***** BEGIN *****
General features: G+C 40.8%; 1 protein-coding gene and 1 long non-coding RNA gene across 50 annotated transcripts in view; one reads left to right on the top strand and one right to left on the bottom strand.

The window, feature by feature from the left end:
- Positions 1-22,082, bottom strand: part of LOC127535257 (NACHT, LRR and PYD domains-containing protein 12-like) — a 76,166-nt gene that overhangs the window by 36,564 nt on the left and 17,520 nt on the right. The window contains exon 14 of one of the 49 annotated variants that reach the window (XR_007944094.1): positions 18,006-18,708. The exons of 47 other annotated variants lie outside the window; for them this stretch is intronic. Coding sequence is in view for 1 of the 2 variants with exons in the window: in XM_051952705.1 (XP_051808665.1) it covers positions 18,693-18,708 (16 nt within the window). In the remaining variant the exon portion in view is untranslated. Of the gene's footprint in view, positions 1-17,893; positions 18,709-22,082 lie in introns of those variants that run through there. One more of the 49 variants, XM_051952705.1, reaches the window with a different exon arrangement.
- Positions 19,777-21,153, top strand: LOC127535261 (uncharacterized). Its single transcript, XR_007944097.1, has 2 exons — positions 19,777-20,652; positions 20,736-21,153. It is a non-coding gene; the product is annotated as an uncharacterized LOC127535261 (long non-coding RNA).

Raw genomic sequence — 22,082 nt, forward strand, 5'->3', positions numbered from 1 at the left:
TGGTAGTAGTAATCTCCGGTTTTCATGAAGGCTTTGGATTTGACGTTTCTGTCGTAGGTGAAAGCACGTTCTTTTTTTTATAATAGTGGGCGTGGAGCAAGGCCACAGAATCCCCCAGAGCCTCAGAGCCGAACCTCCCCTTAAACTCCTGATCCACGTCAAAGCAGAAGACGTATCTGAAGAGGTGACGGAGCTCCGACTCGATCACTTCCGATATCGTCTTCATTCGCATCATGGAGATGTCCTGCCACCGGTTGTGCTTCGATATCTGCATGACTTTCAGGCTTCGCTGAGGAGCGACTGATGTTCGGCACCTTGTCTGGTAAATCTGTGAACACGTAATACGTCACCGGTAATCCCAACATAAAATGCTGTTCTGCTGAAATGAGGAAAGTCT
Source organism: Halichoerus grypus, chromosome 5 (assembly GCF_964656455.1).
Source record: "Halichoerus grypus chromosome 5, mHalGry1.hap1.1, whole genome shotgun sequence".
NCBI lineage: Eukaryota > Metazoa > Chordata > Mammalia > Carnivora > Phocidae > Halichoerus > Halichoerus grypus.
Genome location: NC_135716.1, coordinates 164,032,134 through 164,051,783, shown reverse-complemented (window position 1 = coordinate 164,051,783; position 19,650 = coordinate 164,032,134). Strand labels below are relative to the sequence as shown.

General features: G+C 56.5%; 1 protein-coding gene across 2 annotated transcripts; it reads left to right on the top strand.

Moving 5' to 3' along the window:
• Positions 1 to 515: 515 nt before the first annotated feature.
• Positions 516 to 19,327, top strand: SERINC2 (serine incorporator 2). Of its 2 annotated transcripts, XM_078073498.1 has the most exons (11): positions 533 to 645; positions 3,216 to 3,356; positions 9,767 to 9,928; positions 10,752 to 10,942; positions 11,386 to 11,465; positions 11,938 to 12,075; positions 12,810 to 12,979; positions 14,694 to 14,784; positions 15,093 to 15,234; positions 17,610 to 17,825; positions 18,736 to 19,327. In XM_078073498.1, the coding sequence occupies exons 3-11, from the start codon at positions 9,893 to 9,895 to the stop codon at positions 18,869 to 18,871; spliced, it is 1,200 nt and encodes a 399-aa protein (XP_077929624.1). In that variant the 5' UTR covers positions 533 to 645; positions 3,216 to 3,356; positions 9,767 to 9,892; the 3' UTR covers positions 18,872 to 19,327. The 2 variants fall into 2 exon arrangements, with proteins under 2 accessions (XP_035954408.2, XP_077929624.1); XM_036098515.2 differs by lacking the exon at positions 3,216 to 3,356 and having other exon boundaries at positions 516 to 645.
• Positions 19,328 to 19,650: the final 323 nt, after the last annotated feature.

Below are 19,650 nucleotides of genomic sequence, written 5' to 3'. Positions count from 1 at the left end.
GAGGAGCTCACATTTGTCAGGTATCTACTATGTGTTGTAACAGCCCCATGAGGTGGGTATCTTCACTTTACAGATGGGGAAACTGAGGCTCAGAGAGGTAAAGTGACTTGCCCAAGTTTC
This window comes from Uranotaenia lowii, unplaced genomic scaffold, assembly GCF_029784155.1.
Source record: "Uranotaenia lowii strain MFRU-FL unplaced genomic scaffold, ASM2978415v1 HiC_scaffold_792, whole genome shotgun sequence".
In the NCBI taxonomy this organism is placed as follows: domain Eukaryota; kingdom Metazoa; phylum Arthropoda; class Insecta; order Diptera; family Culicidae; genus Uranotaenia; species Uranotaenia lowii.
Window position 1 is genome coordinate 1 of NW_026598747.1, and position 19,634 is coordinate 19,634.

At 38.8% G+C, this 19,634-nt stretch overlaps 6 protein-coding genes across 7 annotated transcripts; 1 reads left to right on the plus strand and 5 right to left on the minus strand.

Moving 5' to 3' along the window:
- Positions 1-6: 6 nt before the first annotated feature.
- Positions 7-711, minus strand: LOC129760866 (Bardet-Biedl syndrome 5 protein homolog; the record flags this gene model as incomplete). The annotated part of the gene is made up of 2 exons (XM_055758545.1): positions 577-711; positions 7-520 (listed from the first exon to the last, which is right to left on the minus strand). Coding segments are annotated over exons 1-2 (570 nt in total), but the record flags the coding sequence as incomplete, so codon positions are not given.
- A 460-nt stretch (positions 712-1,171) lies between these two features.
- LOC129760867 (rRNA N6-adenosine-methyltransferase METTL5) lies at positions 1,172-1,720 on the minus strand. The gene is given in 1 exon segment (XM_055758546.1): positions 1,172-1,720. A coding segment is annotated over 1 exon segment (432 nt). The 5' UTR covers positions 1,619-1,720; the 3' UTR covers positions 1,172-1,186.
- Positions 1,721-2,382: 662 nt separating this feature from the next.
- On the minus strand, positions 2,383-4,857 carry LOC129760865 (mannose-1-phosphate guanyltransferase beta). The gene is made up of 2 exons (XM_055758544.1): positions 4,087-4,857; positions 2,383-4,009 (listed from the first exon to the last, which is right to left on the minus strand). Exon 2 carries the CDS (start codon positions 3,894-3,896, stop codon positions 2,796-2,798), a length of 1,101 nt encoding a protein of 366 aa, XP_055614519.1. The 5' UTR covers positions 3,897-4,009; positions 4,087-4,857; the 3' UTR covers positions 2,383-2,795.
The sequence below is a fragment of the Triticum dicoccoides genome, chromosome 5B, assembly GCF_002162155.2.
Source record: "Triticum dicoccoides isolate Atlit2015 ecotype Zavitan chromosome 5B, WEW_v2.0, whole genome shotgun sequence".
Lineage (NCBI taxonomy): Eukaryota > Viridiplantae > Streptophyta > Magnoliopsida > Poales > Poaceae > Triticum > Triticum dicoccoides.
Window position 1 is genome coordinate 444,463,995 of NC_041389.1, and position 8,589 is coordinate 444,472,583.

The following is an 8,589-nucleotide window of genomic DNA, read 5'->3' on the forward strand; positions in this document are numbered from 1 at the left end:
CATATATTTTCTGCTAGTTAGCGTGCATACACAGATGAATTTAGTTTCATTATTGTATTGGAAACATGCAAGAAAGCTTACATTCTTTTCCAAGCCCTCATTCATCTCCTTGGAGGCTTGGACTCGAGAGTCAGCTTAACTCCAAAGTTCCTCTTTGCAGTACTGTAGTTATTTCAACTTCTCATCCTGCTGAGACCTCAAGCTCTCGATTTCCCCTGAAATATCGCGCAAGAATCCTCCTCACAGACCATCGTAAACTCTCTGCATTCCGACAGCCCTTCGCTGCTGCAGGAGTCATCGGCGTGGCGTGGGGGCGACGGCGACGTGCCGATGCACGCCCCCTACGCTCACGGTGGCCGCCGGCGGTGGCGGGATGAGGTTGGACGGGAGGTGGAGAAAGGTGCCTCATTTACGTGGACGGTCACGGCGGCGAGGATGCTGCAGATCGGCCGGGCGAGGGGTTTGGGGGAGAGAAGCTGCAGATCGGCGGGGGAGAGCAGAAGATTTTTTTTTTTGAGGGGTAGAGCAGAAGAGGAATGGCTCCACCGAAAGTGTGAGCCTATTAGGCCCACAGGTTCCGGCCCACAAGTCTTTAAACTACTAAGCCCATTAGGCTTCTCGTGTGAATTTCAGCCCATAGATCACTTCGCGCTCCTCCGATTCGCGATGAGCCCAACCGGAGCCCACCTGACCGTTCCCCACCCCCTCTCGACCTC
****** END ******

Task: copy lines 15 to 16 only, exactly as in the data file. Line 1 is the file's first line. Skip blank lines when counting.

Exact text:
• Positions 19,328 to 19,650: the final 323 nt, after the last annotated feature.

Below are 19,650 nucleotides of genomic sequence, written 5' to 3'. Positions count from 1 at the left end.